A Grassroots Women’s Support Group for Welcome and Belonging

In the spring of 2013, Noreen moved to Canada along with her husband and two children. She quickly began expressing her commitment to community and belonging in her new home in Calgary, Alberta after noticing certain needs among new Canadian women. 

  “People feel more comfortable, that this is ‘our’ group and we are coming here to participate based on what we need and want.”

Noreen had been active at the centre in Calgary’s northeast, helping with translation services.

“I used to wear a headscarf, so women from areas like South Asia… used to come and stop by. I looked like them, so they came to me and asked about different things,” Noreen recalls.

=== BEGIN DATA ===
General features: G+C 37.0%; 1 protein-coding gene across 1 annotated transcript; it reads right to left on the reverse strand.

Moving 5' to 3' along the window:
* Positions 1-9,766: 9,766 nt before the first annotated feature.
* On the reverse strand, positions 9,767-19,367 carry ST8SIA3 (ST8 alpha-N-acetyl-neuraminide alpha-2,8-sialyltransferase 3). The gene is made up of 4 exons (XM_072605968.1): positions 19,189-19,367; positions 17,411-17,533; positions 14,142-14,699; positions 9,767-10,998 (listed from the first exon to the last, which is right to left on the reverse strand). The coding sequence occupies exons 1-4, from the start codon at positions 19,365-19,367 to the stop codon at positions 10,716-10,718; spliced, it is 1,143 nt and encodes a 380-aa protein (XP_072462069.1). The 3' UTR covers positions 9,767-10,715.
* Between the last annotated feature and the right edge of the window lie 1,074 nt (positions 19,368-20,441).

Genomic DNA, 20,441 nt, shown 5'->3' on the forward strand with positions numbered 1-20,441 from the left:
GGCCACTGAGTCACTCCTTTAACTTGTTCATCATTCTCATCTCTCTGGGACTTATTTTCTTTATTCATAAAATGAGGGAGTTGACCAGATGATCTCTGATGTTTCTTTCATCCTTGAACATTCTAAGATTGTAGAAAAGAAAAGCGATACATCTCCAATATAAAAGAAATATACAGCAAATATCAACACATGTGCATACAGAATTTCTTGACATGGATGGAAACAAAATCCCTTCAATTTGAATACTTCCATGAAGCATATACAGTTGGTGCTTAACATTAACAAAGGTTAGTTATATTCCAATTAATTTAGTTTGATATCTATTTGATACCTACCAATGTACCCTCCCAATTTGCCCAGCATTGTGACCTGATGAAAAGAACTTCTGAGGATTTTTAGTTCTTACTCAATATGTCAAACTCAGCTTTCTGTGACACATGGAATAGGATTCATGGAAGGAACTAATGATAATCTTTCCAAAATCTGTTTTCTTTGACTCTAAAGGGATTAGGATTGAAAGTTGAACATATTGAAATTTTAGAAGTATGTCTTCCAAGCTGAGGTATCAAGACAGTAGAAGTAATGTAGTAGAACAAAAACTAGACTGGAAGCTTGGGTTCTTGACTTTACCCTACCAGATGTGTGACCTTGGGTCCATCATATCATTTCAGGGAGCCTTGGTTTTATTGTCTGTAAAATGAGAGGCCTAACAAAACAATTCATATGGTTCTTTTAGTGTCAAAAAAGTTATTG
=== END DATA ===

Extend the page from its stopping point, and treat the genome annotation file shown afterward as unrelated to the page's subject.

“And what I realized is that while they were very skilled women, many had no information about the resources available in the community.”

Having felt it herself, Noreen understood the hesitancy that many of the women felt about approaching professionals such as settlement counsellors or employment counsellors with their questions. Both language and culture differences created anxiety.

With her background in community development, Noreen was also keenly aware of the importance of social capital – and could see that this was a lack.

“So I thought of this informal setting where women can come and benefit from networking and gathering information,” Noreen says.